Comments: 0

Your Weekly Forecast: Richard Brautigan

The Weather in San Francisco

Posted in Poetry

Comments: 0

What We Write Will Last Longer Than Our Skins: An Interview with Rachel McKibbens

My mother was a more fantastic and unobtainable creature than any mermaid to me; my father more terrifying than a minotaur.

Posted in Interviews, Poetry

Comments: 2

This City Could Be Your Poet: Seattle

One of the fantastic things about calling Portland home is being able to partake in our kinetic and flourishing poetry scene. Not only are there a number of ridiculously well-curated reading series (Bad Blood, Sleep, If Not for Kidnapped, to name drop a few) but our poetry and poets can be found in the fabric […]

Posted in Interviews, Poetry

Comments: 0

This is Not Imitation: An Interview with David Greenberg

I met David Greenberg almost twenty years ago, at Johns Hopkins; he was attending the Writing Seminars and I was in the first year of a Ph.D. program there. We had several seminars together with our common mentor, Allen Grossman. At the time, I was struck by the intense beauty and ethical force of David’s […]

Posted in Interviews, Poetry

Comments: 0

Seamus Heaney, 1939-2013

We at Tin House morn the loss of the great poet, Seamus Heaney, but also want to take a moment to celebrate his spirit and work. I can’t tell you, my brothers and sisters, how many times I have turned to Heaney’s poems in moments of loss and love. Every time I visit the Oregon […]

Posted in Poetry

Comments: 3

Song of Myself: The Paradox of the Project

Song of Myself is what philosophers call a “performative” utterance (like a promise or an oath).

Posted in Essays, Poetry

Comments: 1

Pound, Drunk on A Forty, Goes Off

This mid-summer day we bring you back to Winter Issue 30, where Jillian Weise’s potent and imploring words make our spine tingle in the cool of our air conditioner.    Pound, Drunk on A Forty, Goes Off by Jillian Weise   See here, what are all these birds doing in your verse, am I to think flight or fear? […]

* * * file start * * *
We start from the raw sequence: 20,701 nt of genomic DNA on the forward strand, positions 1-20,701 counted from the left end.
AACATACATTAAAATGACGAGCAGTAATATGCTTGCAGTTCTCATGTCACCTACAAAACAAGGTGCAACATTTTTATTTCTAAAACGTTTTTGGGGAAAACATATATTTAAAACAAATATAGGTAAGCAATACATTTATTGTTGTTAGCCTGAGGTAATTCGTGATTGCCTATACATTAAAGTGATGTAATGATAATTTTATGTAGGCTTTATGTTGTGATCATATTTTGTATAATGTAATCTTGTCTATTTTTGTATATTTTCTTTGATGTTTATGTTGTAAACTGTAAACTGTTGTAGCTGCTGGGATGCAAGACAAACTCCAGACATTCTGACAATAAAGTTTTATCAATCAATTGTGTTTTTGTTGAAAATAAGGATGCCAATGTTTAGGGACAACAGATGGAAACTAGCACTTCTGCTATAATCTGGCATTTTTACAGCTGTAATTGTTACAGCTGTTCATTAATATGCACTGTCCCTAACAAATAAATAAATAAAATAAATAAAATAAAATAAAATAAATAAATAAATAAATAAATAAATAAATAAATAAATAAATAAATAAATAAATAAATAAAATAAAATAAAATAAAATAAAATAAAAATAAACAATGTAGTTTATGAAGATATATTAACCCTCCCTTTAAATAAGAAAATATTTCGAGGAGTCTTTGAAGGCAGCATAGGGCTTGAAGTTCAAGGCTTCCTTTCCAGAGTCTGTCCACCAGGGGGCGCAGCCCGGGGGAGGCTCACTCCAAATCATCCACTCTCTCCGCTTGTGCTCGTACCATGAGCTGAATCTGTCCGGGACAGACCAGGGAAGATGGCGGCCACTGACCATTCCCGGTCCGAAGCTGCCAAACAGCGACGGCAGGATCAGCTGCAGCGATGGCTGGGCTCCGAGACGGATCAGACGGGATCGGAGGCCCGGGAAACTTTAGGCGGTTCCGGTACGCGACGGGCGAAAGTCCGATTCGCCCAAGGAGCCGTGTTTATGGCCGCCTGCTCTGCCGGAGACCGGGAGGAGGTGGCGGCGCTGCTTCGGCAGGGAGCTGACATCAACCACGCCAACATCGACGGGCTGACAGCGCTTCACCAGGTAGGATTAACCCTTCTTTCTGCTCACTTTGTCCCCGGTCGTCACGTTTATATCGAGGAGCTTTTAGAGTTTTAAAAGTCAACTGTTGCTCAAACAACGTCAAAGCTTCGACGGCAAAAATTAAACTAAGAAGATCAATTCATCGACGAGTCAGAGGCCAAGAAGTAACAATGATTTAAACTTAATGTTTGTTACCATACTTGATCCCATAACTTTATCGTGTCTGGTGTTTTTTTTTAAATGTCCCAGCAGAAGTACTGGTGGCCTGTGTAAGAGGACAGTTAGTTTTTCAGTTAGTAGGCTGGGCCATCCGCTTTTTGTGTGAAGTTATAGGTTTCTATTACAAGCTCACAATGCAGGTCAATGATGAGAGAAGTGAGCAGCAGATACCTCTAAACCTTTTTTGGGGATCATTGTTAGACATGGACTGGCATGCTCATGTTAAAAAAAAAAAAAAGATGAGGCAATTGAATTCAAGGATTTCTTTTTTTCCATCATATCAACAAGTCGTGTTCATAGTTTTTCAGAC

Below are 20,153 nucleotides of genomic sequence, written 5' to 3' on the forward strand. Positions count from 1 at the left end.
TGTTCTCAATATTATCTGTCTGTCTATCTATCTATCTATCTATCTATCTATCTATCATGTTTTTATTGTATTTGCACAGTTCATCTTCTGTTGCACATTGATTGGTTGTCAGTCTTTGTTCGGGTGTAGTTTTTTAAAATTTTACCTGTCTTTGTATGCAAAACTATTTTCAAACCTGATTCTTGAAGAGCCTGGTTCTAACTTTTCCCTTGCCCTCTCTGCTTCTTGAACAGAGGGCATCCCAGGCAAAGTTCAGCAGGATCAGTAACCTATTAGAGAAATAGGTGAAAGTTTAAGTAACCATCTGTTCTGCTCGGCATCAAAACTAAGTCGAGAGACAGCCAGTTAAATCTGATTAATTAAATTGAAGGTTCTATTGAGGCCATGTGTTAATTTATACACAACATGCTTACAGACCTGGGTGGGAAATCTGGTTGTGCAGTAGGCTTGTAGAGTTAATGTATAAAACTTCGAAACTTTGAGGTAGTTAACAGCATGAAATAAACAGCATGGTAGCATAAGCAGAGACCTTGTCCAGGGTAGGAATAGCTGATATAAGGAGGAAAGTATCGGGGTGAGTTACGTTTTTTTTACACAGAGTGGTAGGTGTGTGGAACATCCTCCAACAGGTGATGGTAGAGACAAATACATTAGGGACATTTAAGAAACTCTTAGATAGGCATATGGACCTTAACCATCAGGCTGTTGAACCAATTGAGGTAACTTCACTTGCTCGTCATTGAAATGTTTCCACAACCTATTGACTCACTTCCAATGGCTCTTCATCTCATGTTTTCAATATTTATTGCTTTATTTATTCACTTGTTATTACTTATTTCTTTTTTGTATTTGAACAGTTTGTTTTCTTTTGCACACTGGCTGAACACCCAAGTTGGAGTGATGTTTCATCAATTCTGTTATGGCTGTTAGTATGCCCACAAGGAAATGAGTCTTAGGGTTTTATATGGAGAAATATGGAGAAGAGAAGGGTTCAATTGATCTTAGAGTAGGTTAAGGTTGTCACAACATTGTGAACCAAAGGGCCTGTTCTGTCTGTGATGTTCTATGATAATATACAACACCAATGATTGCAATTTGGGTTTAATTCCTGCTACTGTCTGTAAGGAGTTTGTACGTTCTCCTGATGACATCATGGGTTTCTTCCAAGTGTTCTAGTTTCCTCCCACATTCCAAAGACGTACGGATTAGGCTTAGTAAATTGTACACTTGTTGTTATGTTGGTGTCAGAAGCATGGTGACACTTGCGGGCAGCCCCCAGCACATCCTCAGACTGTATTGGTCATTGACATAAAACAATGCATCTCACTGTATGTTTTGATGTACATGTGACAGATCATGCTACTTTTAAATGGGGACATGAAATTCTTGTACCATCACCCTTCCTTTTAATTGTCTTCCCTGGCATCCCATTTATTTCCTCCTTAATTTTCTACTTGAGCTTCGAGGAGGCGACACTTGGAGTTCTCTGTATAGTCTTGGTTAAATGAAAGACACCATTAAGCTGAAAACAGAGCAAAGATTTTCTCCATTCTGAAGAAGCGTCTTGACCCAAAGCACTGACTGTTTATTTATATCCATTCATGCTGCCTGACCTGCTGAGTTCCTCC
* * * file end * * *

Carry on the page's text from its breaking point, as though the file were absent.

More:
Posted in From The Vault, Poetry

Comments: 0

Wild Plum

In honor of the mysterious  stranger who left a box of plums on our office doorstep, we bring you this quiet gift from Issue 39. hhhh Wild Plum ggggg by Jane Hirshfield llll A gray squirrel tests each plum with his nose, moving from one to another until he feasts.   It is like watching […]

Posted in From The Vault, Poetry

Comments: 0

Night is Simply A Shadow

Greta Wrolstad (1981-2005) was a poet and vital presence in the M.F.A. program at The University of Montana, where she held a teaching assistantship in English and served as poetry co-editor of CutBank.  Greta was my student.  She was not only tremendously talented but at-home in herself, in ways that are utterly elusive to me.  […]

Posted in Events, Poetry

Comments: 3

Smudge

This living brushstroke of a poem by Thomas Sayers Ellis was written in response to David Stern’s paintings at the Yeshiva University Museum in New York City. Sayer’s haunting language comes together, a graphite blurring, smearing and distorting, bringing us through the words on the page and into an eddy of ink, pooling into sinister, […]

Posted in From The Vault, Poetry

Comments: 0

The Poetry Across The Pond

London, England May 19, 2013 Dear Friend, I’m sitting in the garden of an old house here in Notting Hill, reading an anthology of young British poets called Dear World & Everyone in It: New Poetry in the UK. It’s amazing how similar and how different the poetry of the United States and The UK […]

Posted in Free Verse, Poetry

Comments: 1

On Degrees of Gray in Philipsburg

As I sit here at my desk in Northwest Portland, in a lime-green apartment full of skylights, sandwiched between Tin House Magazine and Tin House Books, reading the dynamic and very brave poems my grad students at Portland State are writing—I find myself thinking, in the most basic terms, about what it means to be […]

Posted in Essays, Poetry

Comments: 1

Our Own Collaboration

Berlin, Germany May 7, 2013 Dear Friend, I have arrived in Berlin after a short stay in Reggio-Emilia, Italy. There at the Collezionemaramotti, I attended the opening of Jason Dodge’s first permanent sculpture titled “A Permanently Open Window”  and joined him in conversation about the piece, our ongoing collaboration in conversation about visual art and […]

Posted in Free Verse, Poetry

Comments: 0